During a briefing in New York on Tuesday previewing next month's launch of Newark-Paris business-class airline La Compagnie, co-founder and deputy CEO Peter Luethi assured the press that they were not experiencing "déjà vu."
Yet, it's easy to get that familiar feeling after a decade that saw the arrivals and departures of such premium-oriented transatlantic brands as Eos, Maxjet, Silverjet and L'Avion, the latter of which shares some DNA with the revivalist La Compagnie.
Those operators folded, except L'Avion, which instead was purchased and incorporated into the British Airways-owned OpenSkies. Yet, even OpenSkies, which still operates between Paris and New York, since has abandoned the all-premium-class model and now offers three classes of service.
This time, Luethi said, it's different. Casting the current era as one shaped by consolidation and deeper airline alliance cooperation, both of which have driven supply down and fares up, "We concluded that it's the right time to introduce a new sole-business-class operation over the Atlantic," Luethi said.
La Compagnie is starting small. The airline brand of holding company Dreamjet Participation SAS on July 11 will launch between Paris Charles De Gaulle and Newark Liberty International airports "four to five" weekly services on Boeing 757-200 aircraft. Service will feature 74 lie-flat, angled seats in a two-by-two configuration.
The airline was co-founded by L'Avion founder Frantz Yvelin and has secured €30 million in funding from dozens of European investors.
By the end of the year, the airline expects to add frequency on the route, going up to daily service, and either boost frequency further or enter other business-oriented citypairs after taking on a second Boeing 757-200 in December.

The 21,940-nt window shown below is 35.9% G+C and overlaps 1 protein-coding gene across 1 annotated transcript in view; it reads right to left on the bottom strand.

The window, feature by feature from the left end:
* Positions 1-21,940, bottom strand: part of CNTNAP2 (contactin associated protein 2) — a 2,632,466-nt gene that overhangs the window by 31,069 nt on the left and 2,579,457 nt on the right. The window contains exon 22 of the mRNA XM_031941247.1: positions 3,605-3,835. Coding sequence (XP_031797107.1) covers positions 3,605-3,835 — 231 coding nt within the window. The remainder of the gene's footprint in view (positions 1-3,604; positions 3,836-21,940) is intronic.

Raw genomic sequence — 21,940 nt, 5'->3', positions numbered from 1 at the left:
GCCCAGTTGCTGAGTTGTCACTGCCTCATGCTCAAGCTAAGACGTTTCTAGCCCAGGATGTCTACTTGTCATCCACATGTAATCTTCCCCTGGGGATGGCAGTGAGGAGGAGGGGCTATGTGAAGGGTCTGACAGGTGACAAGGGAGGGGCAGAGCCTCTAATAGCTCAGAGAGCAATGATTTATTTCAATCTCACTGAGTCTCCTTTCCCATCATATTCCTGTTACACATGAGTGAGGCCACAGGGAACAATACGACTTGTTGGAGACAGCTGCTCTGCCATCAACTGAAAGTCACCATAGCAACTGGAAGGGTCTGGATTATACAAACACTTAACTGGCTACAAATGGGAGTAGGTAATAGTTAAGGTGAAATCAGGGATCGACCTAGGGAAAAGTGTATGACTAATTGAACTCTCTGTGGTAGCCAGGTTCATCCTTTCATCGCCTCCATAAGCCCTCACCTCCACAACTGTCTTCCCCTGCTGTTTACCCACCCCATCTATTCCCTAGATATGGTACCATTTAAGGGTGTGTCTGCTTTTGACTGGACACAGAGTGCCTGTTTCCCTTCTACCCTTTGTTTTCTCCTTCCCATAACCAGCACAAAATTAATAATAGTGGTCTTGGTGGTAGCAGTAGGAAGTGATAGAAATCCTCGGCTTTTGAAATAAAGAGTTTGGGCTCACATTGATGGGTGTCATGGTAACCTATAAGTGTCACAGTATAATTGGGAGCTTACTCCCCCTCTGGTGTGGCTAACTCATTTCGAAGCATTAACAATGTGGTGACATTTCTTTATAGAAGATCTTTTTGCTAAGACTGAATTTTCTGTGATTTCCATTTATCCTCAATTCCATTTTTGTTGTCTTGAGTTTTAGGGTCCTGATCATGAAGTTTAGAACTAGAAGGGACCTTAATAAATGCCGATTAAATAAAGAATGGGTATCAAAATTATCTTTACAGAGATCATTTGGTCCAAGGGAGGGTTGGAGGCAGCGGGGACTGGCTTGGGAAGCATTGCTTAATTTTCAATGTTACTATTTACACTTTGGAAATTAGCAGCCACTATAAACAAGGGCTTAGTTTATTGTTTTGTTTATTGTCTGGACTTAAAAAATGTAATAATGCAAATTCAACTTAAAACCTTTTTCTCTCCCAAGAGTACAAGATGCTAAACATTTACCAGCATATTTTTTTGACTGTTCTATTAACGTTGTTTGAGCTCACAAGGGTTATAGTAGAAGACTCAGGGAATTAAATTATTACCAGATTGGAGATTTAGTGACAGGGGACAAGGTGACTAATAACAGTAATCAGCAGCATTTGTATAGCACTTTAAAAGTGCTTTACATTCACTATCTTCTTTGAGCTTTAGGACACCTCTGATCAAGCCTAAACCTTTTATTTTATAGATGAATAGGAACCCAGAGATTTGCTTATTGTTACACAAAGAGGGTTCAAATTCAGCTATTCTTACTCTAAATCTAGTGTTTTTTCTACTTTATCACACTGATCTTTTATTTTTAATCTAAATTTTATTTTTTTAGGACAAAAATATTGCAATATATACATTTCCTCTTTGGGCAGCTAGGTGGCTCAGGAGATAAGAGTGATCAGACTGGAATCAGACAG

The carrier is targeting its services to the individual, "the entrepreneur" and small and midsize businesses, Luethi said.
While the airline has not yet received permission to begin selling in the United States, executives on Tuesday gave a preview of sample base prices. La Compagnie will offer three roundtrip fare options, ranging from a $4,600 fully flexible fare, an $1,800 restricted fare and a $2,400 mid-tier roundtrip option. The airline also will feature occasional promotional pricing, like the introductory summer-season sale at the France point of sale of €1,776 for two roundtrip tickets. (La Compagnie already has received clearance to launch sales from Europe.)
Asked whether La Compagnie would negotiate discounts with corporations, Luethi replied, "We are looking at 30-50 percent lower bases on our airfares, so by this we are already on the level of what big corporate packages are."
Yet, he later noted that "over time, there will be a package that companies that do decide to use us will be attracted to."
Luethi indicated fares would be sold through the airline's website and call center, and "we'll also obviously be available through the major GDSs." Executives indicated the airline would provide commissions to travel agencies commensurate to fare levels.
As for passengers, lounge access and two fare-inclusive checked bags will be offered to all, and onboard amenities include inflight entertainment accessible via individual Samsung Galaxy tablets, Caudalie amenity kits, inflight meal services focusing on "seasonal" ingredients and, coming this fall, wireless Internet access. The airline expects to provide a "paperless" inflight experience for passengers, with newspapers, other reading materials and entertainment options available via tablets.
While La Compagnie does not yet offer a loyalty scheme, "We are working on the frequent-flyer program," said co-founder and executive vice president of sales and marketing Jean-Charles Perino, "but let's face it: We are a very small airline; we are not offering the world."
Instead of a mileage-based scheme, the airline's program would be based on the premise that after a passenger "flies X segments," he or she would be eligible for a free roundtrip, Perino said.